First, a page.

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In the East European region between Prut and Dnieper, proto-urban mega-sites developed ca. 4100−3600 BCE with population agglomerations of around 10000 inhabitants per site. An outline of complexity categories, based on P. Turchin et al. (2018), illustrates that “computational abilities” are first developed to make the shift from dispersed to agglomerated settlement patterns. The development of an internal decision-making system for a polity that organizes communication via public buildings on different levels, together with a site-specific track system, may be responsible for this shift (or made it possible). However, after generations, this communication pattern was not developed into further collective communication abilities (e.g., into a writing system), while at the same time a tendency toward centralizing decision processes probably destroyed the communication flow. This ultimately led to the collapse of Tripolye mega-sites.


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Tripolye Mega-Sites: “Collective Computational Abilities” of Prehistoric Proto-Urban Societies?

Show Author's information Johannes Müller1( )Robert Hofmann1Mila Shatilo1
Institute of Prehistoric and Protohistoric Archaeology, Kiel University, Kiel 24106, Germany

Abstract

In the East European region between Prut and Dnieper, proto-urban mega-sites developed ca. 4100−3600 BCE with population agglomerations of around 10000 inhabitants per site. An outline of complexity categories, based on P. Turchin et al. (2018), illustrates that “computational abilities” are first developed to make the shift from dispersed to agglomerated settlement patterns. The development of an internal decision-making system for a polity that organizes communication via public buildings on different levels, together with a site-specific track system, may be responsible for this shift (or made it possible). However, after generations, this communication pattern was not developed into further collective communication abilities (e.g., into a writing system), while at the same time a tendency toward centralizing decision processes probably destroyed the communication flow. This ultimately led to the collapse of Tripolye mega-sites.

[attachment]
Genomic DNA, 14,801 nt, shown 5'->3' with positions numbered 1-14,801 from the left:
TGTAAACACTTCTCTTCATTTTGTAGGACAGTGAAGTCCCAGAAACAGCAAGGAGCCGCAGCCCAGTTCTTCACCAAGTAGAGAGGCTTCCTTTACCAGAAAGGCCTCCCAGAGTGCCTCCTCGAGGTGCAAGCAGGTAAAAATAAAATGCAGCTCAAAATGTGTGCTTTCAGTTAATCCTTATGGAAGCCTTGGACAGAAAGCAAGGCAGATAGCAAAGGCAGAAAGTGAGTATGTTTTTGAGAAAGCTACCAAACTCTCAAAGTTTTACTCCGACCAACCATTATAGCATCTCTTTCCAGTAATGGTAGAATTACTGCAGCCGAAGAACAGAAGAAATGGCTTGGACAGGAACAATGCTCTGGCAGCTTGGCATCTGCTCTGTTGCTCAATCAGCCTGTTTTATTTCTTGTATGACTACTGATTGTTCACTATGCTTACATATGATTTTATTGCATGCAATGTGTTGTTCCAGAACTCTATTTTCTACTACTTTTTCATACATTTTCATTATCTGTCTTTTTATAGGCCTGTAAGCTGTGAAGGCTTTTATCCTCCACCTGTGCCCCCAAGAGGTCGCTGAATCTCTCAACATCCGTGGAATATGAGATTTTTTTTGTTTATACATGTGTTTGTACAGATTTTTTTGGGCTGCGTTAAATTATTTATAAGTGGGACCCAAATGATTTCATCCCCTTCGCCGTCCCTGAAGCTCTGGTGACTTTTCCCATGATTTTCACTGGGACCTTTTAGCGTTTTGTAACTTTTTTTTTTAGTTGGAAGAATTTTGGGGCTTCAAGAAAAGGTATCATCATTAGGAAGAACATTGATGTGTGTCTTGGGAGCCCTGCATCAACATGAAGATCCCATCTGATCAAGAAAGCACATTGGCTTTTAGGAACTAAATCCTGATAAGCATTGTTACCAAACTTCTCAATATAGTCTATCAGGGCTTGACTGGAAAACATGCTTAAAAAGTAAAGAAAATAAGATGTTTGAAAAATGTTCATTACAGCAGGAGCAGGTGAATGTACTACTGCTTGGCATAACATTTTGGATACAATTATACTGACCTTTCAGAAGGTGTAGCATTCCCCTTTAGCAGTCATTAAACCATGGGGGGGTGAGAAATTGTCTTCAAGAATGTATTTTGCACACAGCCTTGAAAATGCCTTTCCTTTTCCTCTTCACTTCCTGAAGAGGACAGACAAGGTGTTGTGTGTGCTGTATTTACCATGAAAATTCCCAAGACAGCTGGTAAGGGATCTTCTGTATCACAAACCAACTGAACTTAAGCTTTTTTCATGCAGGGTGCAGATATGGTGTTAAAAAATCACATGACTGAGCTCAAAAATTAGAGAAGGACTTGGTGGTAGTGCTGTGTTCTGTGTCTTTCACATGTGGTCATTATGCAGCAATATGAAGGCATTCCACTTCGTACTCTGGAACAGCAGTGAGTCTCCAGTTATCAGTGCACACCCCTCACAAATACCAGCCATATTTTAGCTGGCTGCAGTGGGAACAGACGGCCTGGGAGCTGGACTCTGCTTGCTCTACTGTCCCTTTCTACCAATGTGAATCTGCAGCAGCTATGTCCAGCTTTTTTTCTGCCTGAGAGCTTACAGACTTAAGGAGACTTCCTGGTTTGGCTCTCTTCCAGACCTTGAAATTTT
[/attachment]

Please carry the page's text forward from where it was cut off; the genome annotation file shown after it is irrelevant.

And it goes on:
Keywords:

non-state societies, social constitution, Chalcolithic mega-sites, Tripolye
Received: 05 August 2021 Revised: 04 December 2021 Accepted: 08 December 2021 Published: 14 February 2022 Issue date: March 2022
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Publication history

Received: 05 August 2021
Revised: 04 December 2021
Accepted: 08 December 2021
Published: 14 February 2022
Issue date: March 2022

Copyright

© The author(s) 2021

Acknowledgements

Acknowledgment

The authors are grateful to the DFG, German Research Foundation (No. SFB 1266/290391021), for funding the research presented here. We are also very thankful for the review by Tim A. Kohler, and Eileen Küçükkaraca for language editing.

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The articles published in this open access journal are distributed under the terms of the Creative Commons Attribution 4.0 International License (http://creativecommons.org/licenses/by/4.0/).

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